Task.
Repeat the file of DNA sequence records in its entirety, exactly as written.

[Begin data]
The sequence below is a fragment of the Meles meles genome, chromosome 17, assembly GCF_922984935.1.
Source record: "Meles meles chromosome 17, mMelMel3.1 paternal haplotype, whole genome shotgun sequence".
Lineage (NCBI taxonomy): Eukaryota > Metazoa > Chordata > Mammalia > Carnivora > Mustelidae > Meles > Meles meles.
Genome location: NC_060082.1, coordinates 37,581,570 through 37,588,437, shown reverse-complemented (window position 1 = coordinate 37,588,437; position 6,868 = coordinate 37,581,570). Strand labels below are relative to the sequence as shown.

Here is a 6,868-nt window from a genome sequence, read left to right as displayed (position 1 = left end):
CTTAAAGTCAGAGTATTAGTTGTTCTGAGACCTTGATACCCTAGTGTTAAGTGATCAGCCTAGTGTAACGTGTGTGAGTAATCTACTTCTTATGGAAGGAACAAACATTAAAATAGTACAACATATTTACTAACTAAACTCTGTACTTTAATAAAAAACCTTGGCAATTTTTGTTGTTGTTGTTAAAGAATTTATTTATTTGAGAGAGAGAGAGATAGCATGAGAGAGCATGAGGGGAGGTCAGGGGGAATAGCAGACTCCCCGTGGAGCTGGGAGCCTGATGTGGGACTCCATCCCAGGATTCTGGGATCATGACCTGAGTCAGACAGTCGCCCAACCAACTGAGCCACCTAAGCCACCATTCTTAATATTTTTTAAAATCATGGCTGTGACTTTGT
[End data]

The sequence below is a fragment of the Meles meles genome, chromosome 17, assembly GCF_922984935.1.
Source record: "Meles meles chromosome 17, mMelMel3.1 paternal haplotype, whole genome shotgun sequence".
Lineage (NCBI taxonomy): Eukaryota > Metazoa > Chordata > Mammalia > Carnivora > Mustelidae > Meles > Meles meles.
Genome location: NC_060082.1, coordinates 37,581,570 through 37,588,437, shown reverse-complemented (window position 1 = coordinate 37,588,437; position 6,868 = coordinate 37,581,570). Strand labels below are relative to the sequence as shown.

Here is a 6,868-nt window from a genome sequence, read left to right as displayed (position 1 = left end):
CTTAAAGTCAGAGTATTAGTTGTTCTGAGACCTTGATACCCTAGTGTTAAGTGATCAGCCTAGTGTAACGTGTGTGAGTAATCTACTTCTTATGGAAGGAACAAACATTAAAATAGTACAACATATTTACTAACTAAACTCTGTACTTTAATAAAAAACCTTGGCAATTTTTGTTGTTGTTGTTAAAGAATTTATTTATTTGAGAGAGAGAGAGATAGCATGAGAGAGCATGAGGGGAGGTCAGGGGGAATAGCAGACTCCCCGTGGAGCTGGGAGCCTGATGTGGGACTCCATCCCAGGATTCTGGGATCATGACCTGAGTCAGACAGTCGCCCAACCAACTGAGCCACCTAAGCCACCATTCTTAATATTTTTTAAAATCATGGCTGTGACTTTGT